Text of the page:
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Editorial: No secret arrests in New York

Gov. Andrew M. Cuomo has identified a real problem and come up with the worst possible solution. He needs to start over.

In his combined State of the State and budget address last week, the governor proposed changing the law so that police booking information and photos are no longer considered public. His purpose is to combat the despicable, extortionate practice in which nefarious websites post mugshots then demand what amounts to a ransom to take them down – sometimes reaching into the hundreds of dollars. The targets can include people against whom charges were dropped or who have served their sentences and are trying to find work.

It’s a real, legitimate problem, but Cuomo’s solution – to declare the release of mugshots and booking information to be an “unwanted invasion of personal privacy” – is the stuff of autocrats. He didn’t put it this way, and maybe he didn’t consider it, but such a policy is the first step toward a program of secret arrests.

In no place are the requirements for public information and open government more critical than in law enforcement – the government program that can deprive citizens of their liberty. Secrecy clears the way for unjustified arrests and, even more likely, for hiding the arrests of those who are powerful or politically connected.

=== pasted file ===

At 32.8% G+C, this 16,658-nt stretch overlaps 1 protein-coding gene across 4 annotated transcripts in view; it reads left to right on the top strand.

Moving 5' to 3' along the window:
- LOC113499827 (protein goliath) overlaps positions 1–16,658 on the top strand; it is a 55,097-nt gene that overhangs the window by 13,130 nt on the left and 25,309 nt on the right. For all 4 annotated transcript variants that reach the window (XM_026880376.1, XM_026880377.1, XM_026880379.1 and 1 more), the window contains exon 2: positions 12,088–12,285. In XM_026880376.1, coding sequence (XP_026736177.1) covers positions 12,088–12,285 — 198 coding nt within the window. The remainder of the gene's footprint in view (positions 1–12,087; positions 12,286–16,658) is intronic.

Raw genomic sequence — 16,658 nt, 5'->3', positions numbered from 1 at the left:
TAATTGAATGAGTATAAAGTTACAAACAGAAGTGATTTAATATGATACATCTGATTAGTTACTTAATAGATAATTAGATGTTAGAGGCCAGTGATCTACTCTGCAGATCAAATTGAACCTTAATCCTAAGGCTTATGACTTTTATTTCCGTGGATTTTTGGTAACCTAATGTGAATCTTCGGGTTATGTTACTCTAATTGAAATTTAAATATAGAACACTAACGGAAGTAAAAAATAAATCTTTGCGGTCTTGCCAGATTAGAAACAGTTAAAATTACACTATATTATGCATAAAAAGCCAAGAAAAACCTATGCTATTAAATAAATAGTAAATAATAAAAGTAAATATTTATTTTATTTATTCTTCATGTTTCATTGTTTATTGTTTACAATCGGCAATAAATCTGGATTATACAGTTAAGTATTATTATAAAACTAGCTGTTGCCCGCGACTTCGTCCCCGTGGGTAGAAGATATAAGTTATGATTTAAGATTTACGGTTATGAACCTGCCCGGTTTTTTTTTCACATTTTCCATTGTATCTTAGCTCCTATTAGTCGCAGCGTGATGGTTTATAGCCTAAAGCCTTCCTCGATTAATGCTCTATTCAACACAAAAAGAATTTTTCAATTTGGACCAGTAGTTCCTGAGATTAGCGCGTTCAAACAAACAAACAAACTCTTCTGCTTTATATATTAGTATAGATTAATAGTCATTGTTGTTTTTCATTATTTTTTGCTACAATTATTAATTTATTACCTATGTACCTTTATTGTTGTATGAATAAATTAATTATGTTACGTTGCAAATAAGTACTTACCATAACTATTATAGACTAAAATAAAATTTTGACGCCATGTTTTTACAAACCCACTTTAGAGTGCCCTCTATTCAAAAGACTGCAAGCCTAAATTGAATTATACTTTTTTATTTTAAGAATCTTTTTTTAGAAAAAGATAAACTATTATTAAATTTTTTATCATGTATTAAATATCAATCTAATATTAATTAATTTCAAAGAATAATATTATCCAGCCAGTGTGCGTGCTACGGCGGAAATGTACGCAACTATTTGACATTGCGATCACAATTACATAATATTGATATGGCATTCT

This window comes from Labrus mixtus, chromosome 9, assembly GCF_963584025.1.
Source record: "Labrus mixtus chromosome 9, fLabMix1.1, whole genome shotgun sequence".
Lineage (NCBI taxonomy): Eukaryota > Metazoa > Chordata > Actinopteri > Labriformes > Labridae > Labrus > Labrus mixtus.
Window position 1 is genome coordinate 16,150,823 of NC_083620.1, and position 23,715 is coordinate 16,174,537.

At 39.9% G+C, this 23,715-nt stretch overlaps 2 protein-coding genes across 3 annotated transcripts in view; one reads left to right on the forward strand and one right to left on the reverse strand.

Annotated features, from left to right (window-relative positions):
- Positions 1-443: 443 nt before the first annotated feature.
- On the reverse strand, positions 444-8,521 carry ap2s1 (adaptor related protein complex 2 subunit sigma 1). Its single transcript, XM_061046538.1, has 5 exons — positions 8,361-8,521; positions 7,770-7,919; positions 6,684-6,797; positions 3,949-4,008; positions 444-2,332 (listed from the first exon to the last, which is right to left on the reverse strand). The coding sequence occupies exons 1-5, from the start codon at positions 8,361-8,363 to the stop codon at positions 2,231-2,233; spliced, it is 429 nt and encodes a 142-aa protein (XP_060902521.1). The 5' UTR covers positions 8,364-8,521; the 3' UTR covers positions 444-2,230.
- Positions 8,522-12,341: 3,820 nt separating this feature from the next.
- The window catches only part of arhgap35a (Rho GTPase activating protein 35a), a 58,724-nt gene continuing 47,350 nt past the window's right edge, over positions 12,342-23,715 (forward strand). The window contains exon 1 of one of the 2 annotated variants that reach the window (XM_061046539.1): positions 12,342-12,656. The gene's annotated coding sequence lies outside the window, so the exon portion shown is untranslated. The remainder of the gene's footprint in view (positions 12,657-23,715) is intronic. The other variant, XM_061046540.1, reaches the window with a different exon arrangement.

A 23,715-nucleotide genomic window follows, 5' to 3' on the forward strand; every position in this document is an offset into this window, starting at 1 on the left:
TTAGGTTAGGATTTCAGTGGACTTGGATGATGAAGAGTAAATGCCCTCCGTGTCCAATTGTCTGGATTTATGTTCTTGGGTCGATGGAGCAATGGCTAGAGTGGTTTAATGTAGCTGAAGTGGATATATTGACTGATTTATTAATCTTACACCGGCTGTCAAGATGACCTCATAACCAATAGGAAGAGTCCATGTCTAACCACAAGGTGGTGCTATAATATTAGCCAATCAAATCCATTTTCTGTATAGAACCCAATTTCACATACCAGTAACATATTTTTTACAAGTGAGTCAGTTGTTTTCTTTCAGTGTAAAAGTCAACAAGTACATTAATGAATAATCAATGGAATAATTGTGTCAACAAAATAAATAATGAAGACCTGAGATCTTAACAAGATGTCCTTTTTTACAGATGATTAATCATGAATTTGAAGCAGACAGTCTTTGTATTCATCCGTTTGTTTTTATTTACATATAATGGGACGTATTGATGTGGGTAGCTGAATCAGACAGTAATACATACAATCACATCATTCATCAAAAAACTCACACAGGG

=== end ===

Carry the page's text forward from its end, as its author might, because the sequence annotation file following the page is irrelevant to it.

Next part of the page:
One extreme example: Should the public not have been made aware when former Assembly Speaker Sheldon Silver was arrested? Sure, it would probably have gotten out, anyway, but government policy shouldn’t be allowed to hinder such a disclosure.

Most police, prosecutors and judges want to do their job honorably but, like the rest of us, they are only human – prone to error, self-interest and corruption. Those foibles have played out in Erie County and, we dare say, every other county in the country.

The first, and best, defense against misapplied law enforcement is the sunlight provided by public awareness. It’s harder to detect error or outright abuse of authority if the public doesn’t know what’s happening – and if law enforcement officers know the public is being kept in the dark. Even when it doesn’t produce corruption, it invites laziness.

The reverse is also true: If a suspect is, in fact, guilty of a crime, there is no unwarranted harm if the public knows of that arrest. But if someone is wrongfully arrested, that individual has a desperate need for his arrest not to be buried by a wrongheaded policy of secrecy.

The Cuomo administration says laws that prohibit websites from charging fees for removing photos don’t work. Fifteen states have tried that approach, and mugshots keep appearing. Even still, secrecy is a more dangerous toxin.

It’s why American government is structured the way that it is – so that the branches of government can function as a check on the others and the public can know what is being done in its name. It’s fundamental to democracy and, while the facts of the internet age may create difficult new challenges, they don’t alter the fact.

Cuomo and the rest of state government need to think harder about this problem. It deserves action that must surely include some combination of technology and punishment severe enough to act as a deterrent. But the solution can’t be a knee-jerk response in which a progressive state suddenly becomes something else.

The governor is a smart guy, but this is a foolish idea. Let’s try again.

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